You seem to be trying quite a few things when it comes to marketing. I was particularly curious about your option where readers can text a number for updates on new releases. Can you tell us how you got signed up for that, what it costs, and if anyone is using the service yet?

The service I use to TEXT readers on their mobile phones when I have a new release is by a company called Textmarks. I first noticed it when I came across the option on Cassia Leo’s page. I thought it was an innovative way to contact customers who may prefer an option to email and have a second way to reach my fanbase if an apocalypse happened and my mailing list dissipated. I’ve had the Textmark service for 3 1/2 months now. They make it very easy to sign up with one month free and live customer service reps to answer your questions. There are multiple plans, based on the consumer’s needs. For $49.00 a month, I can assign up 5 keyword groups and send out 1,250 messages (each recipient counting as a message).That is the smallest plan they have and for that reason I think it’s overkill for a normal author but I’ll get into that later. In principle, it’s very simple. I assign each group a separate keyword, for instance I can do AUDIOFANS and EBOOKFANS. I then pass out the keyword and the text code, and have readers text the number to sign up for messages from my account. The process itself is not something customers are unfamiliar even if they don’t always realize it. For instance, I’m signed up for text messages from AMC Movie Theaters and they send me coupon codes for discounts on popcorn.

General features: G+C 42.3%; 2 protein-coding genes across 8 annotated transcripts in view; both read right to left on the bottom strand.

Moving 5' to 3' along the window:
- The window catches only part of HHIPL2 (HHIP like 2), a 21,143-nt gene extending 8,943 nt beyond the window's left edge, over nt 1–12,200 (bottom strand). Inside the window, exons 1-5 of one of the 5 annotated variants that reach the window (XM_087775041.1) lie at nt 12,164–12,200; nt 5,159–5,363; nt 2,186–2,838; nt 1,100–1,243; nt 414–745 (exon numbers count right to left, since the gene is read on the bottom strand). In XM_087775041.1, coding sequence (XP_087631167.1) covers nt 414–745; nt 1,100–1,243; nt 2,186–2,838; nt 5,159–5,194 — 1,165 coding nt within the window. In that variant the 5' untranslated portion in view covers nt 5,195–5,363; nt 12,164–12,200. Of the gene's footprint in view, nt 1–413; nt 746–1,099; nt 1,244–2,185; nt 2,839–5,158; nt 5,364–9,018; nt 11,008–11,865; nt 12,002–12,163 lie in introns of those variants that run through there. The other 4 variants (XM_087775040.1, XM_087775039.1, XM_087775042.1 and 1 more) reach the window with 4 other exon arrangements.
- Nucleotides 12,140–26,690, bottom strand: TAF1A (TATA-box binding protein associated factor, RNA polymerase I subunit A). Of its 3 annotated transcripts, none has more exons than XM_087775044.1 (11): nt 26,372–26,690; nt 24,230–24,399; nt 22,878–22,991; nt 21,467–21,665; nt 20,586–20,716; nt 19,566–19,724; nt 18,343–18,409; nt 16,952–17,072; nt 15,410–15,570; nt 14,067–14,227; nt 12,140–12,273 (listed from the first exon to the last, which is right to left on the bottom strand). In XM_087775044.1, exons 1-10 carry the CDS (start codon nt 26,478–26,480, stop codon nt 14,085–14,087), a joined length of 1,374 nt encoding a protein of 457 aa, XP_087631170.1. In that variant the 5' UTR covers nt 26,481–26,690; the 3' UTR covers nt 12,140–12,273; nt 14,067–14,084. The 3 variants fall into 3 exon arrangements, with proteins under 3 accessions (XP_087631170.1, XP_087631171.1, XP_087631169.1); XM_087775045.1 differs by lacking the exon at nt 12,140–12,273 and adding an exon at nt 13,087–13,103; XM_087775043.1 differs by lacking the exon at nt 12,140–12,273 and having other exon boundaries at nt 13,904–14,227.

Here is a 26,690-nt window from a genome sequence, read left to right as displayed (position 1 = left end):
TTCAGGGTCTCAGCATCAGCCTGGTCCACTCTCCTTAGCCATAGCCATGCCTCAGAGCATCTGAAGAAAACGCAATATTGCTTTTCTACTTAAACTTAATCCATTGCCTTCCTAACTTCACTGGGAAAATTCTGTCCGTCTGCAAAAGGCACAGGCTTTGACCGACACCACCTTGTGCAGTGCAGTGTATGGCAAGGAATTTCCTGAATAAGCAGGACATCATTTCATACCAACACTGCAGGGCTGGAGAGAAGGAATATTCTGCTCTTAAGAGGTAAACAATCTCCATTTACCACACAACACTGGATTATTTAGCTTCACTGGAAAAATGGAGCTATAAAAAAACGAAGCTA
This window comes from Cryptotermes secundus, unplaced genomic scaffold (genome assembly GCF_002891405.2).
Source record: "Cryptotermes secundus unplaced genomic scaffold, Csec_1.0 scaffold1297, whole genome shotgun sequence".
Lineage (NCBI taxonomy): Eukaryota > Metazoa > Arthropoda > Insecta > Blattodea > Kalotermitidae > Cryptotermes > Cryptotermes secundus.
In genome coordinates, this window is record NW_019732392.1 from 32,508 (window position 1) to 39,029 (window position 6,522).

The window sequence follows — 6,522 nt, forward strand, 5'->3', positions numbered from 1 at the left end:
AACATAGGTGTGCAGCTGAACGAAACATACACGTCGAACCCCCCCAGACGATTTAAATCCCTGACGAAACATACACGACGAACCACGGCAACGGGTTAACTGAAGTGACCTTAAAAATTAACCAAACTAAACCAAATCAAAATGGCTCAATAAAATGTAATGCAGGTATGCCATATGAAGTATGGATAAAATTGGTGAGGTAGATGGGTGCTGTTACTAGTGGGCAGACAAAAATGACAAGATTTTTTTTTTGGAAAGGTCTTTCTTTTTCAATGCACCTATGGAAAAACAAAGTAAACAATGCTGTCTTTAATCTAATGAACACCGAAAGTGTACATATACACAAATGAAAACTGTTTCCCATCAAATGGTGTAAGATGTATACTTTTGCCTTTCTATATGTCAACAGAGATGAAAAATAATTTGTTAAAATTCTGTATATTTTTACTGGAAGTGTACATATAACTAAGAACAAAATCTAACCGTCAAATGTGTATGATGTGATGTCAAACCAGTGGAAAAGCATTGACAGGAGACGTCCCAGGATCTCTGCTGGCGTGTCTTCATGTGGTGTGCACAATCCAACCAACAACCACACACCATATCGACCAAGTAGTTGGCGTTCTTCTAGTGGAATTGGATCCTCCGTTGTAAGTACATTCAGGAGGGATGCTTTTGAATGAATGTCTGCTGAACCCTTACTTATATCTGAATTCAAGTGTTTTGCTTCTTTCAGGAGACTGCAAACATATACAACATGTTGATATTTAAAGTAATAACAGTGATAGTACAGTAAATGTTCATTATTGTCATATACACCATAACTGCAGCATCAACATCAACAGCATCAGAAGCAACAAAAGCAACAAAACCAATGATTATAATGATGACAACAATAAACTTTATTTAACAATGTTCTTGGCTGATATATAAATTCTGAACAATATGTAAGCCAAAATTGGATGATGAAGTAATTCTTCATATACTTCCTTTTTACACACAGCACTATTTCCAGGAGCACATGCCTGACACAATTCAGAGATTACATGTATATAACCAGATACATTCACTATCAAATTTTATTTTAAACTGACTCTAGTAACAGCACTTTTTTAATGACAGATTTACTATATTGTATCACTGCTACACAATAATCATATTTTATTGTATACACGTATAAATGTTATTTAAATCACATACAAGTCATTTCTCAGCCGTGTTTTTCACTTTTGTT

I don’t know how well the service works for AMC but for an individual author I’m not so sure it’s worth it. I was waiting until I had concrete data from my latest release before making a decision. In the twelve weeks that I’ve had the service only 49 individuals signed up for the text plan. In comparison, my mailing list (which this was supposed to be a supplement plan to at best and a fallback plan at worst) has thousands. This also means I’m paying a $1 a month for every person that’s currently signed up for my plan. In addition to that, I don’t have data on who signed up or why. It might be a case of readers only liking one of my series over the other, but my release day open rate for the texts (I used a coded URL) is only 15 out of 49. When I’m paying for a service like this, I don’t like those odds. So I’ll be signing off from the plan before my next billing cycle.